wood tick

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wood tick

n.
Any of various ticks of the genus Dermacentor that occur in wooded areas, infest mammals, and transmit the microorganisms that cause Rocky Mountain spotted fever and tularemia in humans.
The American Heritage® Medical Dictionary Copyright © 2007, 2004 by Houghton Mifflin Company. Published by Houghton Mifflin Company. All rights reserved.

tick

(tik)
Any of numerous bloodsucking arthropods of the order Acarida and superfamily Ixodoidea. Ticks transmit many diseases to humans and animals. See: Argasidae; Ixodidae

wood tick

Dermacentor andersoni.
Medical Dictionary, © 2009 Farlex and Partners
References in periodicals archive ?
They do not jump, and I have never known wood ticks to climb up into oak trees to pounce on unsuspecting prairie gardeners as they walk below.
Don't like squishing wood ticks? Drop them into undiluted dishwashing detergent--it does the job quickly!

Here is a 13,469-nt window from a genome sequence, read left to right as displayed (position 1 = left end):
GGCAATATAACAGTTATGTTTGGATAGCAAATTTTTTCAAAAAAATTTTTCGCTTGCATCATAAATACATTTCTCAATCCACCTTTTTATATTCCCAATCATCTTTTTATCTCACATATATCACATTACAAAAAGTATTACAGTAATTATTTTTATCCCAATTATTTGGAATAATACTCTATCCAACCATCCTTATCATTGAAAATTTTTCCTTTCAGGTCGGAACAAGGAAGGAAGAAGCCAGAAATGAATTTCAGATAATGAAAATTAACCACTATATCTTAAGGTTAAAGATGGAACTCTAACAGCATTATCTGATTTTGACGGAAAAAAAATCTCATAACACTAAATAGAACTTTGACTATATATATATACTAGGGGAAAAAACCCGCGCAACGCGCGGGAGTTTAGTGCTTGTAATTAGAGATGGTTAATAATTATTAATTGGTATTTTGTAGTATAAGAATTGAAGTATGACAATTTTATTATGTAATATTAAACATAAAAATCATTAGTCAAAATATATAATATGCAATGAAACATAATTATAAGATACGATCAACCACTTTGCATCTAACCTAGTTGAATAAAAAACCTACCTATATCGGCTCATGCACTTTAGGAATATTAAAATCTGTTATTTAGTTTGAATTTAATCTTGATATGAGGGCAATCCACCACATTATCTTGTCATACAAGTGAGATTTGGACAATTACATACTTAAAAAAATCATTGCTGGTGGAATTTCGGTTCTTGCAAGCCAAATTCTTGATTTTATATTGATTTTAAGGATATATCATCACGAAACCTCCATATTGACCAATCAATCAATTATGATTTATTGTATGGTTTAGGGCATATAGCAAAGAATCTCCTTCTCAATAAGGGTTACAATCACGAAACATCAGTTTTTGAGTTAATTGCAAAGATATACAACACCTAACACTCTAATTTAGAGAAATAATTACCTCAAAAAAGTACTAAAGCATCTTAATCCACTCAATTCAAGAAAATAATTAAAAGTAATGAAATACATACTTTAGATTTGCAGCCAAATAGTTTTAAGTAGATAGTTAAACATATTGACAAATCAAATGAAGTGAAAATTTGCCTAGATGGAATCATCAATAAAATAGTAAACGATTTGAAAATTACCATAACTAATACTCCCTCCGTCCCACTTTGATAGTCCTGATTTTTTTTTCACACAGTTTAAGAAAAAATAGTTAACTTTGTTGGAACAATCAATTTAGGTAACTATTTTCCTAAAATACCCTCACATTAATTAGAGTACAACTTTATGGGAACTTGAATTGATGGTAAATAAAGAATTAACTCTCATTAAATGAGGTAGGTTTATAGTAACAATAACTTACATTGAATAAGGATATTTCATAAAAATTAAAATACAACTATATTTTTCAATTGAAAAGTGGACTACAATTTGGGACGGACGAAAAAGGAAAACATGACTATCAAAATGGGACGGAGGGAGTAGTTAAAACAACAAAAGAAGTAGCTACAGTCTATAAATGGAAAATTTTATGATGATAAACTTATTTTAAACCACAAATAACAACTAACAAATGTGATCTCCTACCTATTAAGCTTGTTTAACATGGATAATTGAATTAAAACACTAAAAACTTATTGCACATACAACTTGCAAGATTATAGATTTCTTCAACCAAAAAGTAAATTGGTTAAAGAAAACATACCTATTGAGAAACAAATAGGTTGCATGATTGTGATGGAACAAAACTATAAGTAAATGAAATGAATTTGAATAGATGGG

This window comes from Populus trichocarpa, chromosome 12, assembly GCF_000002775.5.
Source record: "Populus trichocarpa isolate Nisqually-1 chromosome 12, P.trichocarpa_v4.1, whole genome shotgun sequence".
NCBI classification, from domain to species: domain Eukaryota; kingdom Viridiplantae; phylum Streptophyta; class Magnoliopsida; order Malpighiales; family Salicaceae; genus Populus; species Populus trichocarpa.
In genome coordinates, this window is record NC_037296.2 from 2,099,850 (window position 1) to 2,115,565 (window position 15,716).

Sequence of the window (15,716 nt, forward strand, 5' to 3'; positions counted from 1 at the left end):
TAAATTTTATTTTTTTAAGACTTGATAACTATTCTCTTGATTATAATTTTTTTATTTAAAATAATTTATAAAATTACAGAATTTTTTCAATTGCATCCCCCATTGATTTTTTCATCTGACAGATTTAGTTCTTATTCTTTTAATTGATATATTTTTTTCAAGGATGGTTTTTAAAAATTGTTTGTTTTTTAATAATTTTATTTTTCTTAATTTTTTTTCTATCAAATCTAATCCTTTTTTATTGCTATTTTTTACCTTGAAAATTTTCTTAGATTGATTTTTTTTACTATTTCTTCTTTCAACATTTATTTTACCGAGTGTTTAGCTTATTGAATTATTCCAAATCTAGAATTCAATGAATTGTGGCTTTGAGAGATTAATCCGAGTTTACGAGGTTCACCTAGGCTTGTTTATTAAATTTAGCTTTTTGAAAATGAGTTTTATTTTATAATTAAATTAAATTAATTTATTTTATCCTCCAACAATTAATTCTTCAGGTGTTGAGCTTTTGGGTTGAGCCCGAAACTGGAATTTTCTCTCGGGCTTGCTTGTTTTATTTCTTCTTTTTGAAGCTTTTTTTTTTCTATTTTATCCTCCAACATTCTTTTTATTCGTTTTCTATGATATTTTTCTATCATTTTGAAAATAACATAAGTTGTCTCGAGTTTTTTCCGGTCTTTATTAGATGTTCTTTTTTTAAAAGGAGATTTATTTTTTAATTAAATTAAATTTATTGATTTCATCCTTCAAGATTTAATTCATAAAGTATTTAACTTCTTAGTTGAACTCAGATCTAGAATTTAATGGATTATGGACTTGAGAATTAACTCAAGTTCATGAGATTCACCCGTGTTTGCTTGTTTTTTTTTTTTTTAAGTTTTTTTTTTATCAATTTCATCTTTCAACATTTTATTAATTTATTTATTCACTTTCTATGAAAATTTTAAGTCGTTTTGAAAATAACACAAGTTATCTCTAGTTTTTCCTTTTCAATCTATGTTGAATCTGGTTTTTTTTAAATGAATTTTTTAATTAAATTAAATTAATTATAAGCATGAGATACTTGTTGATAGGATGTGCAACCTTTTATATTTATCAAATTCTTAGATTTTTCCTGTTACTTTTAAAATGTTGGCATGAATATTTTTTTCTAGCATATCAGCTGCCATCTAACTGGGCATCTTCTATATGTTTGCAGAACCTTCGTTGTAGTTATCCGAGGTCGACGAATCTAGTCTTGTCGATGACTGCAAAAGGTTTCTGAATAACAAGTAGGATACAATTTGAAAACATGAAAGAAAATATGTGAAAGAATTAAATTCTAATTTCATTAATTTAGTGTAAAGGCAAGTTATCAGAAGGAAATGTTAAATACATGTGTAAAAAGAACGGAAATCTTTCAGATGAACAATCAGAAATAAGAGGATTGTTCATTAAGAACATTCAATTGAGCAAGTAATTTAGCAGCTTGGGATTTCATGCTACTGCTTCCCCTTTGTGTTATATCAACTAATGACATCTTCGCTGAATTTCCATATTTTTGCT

Wood ticks are blood-sucking vectors that transmit disease-carrying rickettsiae from infected individuals and animals to non-infected individuals, who then may develop the disease.
Wood ticks are found in nearly all wooded areas and brush during the summer months.
The easiest deterrent to wood ticks, however, is the liberal use of an insect repellent.
What should you do if you find a wood tick on your body?
Whether or not you suspect you've been bitten by a wood tick, you should inspect your clothes and body carefully after each excursion into a wooded or brush area.
This disease can be contracted anywhere the wood tick is found.
In the United States, this disease is associated with Dermacentorandersoni (Rocky Mountain wood tick), D.